God says He will sort weeds from wheat at the end of time. Treat everyone as potential Wheat. The person you want to attack because they are different and don’t look like you, may be one of God’s treasured Wheat plants.

Introduction to parables

One of the ways that Jesus taught was the use of parables. Parables are stories or witty sayings that teach a spiritual truth. There are about 39 of them in the Synoptic Gospels but not a one in John’s Gospel. The word Parable comes from the Greek words “Para” which means beside or around, and “Ballo” which means throw. Parable means to throw beside or around, or place beside. A parable is a word picture that illuminates a profound spiritual lesson.

John Macarthur says that Jesus makes a shift to using parables as a response to opposition from Pharisees. Jesus used parables as part of His set of teaching tools. As Jesus traveled about He would use many different methods to teach and parables where a regular part of His teaching style.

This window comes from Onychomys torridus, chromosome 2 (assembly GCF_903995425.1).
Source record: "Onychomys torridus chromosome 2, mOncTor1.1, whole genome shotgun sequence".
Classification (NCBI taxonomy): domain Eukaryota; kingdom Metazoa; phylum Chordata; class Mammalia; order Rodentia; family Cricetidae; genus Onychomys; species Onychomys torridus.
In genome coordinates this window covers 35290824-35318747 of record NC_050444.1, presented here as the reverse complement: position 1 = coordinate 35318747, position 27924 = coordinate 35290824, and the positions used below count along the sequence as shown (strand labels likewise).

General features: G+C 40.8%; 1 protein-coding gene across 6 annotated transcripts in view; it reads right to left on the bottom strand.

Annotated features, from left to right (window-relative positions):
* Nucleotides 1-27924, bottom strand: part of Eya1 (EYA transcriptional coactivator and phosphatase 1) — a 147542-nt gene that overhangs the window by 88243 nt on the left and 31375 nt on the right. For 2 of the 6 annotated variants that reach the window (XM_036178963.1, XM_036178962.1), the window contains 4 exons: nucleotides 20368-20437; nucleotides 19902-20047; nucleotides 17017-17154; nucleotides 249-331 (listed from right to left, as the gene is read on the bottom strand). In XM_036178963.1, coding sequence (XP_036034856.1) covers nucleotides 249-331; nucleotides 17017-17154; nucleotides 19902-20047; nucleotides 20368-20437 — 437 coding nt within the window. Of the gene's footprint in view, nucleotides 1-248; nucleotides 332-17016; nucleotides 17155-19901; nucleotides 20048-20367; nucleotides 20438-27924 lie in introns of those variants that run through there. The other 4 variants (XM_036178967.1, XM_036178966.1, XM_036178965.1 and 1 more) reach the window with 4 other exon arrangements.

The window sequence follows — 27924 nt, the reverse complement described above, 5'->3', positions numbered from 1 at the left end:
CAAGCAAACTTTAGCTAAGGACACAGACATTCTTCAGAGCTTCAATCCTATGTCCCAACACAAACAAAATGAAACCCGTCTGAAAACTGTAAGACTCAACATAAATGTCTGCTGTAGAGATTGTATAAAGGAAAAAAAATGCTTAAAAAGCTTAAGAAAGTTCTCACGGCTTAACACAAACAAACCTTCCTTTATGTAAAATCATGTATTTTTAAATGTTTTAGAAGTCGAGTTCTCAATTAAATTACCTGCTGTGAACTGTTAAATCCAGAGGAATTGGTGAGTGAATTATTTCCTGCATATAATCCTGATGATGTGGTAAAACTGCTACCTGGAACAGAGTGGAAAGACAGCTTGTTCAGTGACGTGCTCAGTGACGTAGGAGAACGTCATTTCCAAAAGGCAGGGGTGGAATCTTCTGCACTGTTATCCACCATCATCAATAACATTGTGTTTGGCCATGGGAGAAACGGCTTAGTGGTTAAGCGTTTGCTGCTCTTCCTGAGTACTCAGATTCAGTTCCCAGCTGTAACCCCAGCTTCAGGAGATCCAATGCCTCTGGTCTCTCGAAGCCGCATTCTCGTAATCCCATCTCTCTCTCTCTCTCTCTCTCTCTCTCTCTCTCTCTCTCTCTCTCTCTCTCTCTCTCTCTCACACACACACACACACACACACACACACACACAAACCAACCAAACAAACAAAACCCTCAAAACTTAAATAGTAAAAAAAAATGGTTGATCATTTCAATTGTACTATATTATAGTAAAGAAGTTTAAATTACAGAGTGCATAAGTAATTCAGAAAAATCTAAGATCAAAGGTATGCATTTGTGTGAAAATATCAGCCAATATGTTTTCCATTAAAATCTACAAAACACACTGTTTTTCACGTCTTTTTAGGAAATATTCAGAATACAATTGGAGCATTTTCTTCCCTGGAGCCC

Some people would say that Jesus used parables to help explain spiritual ideas and make His teaching easier to remember. Our passage today says that parables actually hide spiritual truth from those are not given the meaning. Matthew 13:11-15 says “To you it has been given to know the secrets of the kingdom of heaven, but to them it has not been given.”
“‘You will indeed hear but never understand, and you will indeed see but never perceive. For this people’s heart has grown dull, and with their ears they can barely hear, and their eyes they have closed, lest they should see with their eyes      and hear with their ears and understand with their heart and turn, and I would heal them.”